We then discussed fundraising. The necessary questions consist of who the audience is, how much money you are intending to raise, how much time you have, how many resources you have, how many options you have, and how you will go about the plan. Dean Rose also stated that we need to be more interactive when planning a fundraiser, and that young people are critical thinkers, but are not compassionate. I agree with this to some extent, but I think after she put such an emphasis on using "I Statements," it was wrong of her to generalize all young people.

At the end of the morning class, Dean Rose concluded her session by stating that she hates the phrase “young people are our future.” At first I was confused as to what she meant by this, but she then explained that this expression implies that young people can’t make a difference now, while they’re still young. She then mentioned Malala, who was shot by the Taliban for simply demanding the education she deserves. I had never thought about it before, but now I agree with Dean Rose, because I believe young people, including myself, can make a difference in the world.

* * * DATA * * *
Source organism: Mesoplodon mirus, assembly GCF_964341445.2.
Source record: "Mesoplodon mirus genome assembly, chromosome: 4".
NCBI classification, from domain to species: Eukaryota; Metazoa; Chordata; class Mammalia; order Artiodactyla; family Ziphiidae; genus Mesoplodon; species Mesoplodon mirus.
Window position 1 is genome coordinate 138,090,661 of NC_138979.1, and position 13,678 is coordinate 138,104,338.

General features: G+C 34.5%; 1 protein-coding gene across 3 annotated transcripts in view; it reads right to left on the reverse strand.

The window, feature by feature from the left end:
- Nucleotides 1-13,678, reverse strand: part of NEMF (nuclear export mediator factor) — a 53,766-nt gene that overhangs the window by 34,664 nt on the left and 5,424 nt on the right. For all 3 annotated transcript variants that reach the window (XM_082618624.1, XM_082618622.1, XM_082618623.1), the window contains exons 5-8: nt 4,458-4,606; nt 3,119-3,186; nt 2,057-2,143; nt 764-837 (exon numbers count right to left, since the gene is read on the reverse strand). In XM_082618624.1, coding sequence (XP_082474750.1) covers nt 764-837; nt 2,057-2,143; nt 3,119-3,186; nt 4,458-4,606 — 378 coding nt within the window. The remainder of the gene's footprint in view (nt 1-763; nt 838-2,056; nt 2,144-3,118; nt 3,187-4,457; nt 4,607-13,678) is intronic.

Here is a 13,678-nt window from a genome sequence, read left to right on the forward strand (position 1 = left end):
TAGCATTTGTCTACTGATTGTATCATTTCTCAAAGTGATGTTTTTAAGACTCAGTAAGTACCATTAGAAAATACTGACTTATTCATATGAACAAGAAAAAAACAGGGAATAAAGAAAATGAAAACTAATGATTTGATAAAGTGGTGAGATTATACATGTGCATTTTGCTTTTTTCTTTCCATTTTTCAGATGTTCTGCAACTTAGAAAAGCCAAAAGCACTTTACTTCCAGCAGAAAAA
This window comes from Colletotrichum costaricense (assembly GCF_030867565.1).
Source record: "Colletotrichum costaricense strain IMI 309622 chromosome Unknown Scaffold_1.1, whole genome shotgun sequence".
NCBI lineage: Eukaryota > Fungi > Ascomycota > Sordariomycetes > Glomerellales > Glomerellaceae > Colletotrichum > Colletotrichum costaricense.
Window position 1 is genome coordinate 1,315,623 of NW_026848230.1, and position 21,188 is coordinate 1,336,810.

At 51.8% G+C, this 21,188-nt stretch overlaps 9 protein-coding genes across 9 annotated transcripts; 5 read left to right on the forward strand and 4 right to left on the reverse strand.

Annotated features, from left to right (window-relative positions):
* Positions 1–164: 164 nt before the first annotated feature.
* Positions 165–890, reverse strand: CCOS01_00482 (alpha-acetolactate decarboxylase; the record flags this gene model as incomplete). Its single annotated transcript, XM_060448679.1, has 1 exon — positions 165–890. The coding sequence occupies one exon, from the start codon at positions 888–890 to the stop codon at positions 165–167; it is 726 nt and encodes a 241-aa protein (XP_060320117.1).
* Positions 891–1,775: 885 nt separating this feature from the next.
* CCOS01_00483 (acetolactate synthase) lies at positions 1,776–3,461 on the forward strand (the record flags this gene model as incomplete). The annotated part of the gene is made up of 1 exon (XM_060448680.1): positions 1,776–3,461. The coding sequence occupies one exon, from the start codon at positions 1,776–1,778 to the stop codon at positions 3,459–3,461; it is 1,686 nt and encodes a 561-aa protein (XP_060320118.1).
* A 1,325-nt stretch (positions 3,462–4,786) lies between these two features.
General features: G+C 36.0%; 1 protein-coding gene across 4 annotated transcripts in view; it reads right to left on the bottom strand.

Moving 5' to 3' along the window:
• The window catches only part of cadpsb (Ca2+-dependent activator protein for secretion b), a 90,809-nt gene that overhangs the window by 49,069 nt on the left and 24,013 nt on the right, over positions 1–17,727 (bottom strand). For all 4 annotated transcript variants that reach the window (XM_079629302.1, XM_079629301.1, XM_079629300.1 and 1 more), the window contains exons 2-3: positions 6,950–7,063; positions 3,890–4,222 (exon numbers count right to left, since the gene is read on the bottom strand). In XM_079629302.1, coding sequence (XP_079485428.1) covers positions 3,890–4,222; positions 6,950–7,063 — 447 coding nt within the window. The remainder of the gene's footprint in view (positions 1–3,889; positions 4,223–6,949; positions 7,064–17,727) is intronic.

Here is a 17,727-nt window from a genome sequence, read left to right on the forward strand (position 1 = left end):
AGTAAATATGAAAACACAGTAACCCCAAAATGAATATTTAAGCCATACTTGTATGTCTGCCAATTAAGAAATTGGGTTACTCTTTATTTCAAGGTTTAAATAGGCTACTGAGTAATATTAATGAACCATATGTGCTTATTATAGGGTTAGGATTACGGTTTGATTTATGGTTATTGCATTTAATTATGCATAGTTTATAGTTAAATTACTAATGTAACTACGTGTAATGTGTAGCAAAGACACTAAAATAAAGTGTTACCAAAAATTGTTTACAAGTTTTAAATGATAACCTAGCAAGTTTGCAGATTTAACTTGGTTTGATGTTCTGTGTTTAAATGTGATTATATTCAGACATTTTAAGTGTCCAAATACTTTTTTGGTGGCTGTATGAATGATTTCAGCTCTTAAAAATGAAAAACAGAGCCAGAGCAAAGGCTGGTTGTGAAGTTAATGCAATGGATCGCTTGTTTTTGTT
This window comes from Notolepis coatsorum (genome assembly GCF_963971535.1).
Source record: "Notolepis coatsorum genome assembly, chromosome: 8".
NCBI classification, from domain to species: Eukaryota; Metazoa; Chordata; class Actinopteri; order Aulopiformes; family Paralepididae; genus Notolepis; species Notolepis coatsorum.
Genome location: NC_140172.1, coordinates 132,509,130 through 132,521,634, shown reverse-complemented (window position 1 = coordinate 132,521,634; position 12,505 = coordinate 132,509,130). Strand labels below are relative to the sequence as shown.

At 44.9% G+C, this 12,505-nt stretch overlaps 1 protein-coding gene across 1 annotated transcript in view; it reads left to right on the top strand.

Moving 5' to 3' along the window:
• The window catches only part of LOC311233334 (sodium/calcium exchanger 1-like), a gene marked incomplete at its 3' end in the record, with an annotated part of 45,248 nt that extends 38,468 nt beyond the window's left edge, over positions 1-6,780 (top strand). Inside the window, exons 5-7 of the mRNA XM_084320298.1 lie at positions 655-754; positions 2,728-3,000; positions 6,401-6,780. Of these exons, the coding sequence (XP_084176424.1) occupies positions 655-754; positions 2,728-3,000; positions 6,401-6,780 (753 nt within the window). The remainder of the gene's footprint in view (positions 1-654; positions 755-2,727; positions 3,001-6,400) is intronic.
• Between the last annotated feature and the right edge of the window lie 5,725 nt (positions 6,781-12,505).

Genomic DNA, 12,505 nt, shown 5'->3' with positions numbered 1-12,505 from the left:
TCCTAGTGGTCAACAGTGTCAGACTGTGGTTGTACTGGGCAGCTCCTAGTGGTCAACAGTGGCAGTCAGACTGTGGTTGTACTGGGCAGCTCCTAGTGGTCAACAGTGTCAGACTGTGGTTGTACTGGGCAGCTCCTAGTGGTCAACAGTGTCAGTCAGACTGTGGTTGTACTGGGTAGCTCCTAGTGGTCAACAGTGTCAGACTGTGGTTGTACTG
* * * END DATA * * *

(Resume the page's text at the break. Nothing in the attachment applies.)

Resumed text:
When we went to lunch, it was perfectly sunny outside. However, as we were walking back to class, we got caught in the rain! The raindrops were cold, but the air was hot. It was very strange.
Our classroom
When we came back to class after lunch, we discussed the Cycle of Socialization. We then did a group activity in which we were assigned to the steps of the Cycle of Socialization Systematic Training. My group was assigned to discuss the results. In our presentation, we considered how the dominants, the privileged, often feel guilty for the subordinates, the underprivileged, yet take no action. Dominants also have a limited worldview, and continue the social system by embracing the status quo, and not challenging the system. In contrast, the subordinates are often angry because they are thought of as inferior, which sparks violence and crime. This is due to internalized oppression, meaning that members of an oppressed group come to internalize the oppressive attitudes of others toward themselves, and those like them. While the dominants and subordinates are very different, they share the common practice of not questioning the system, or their identities.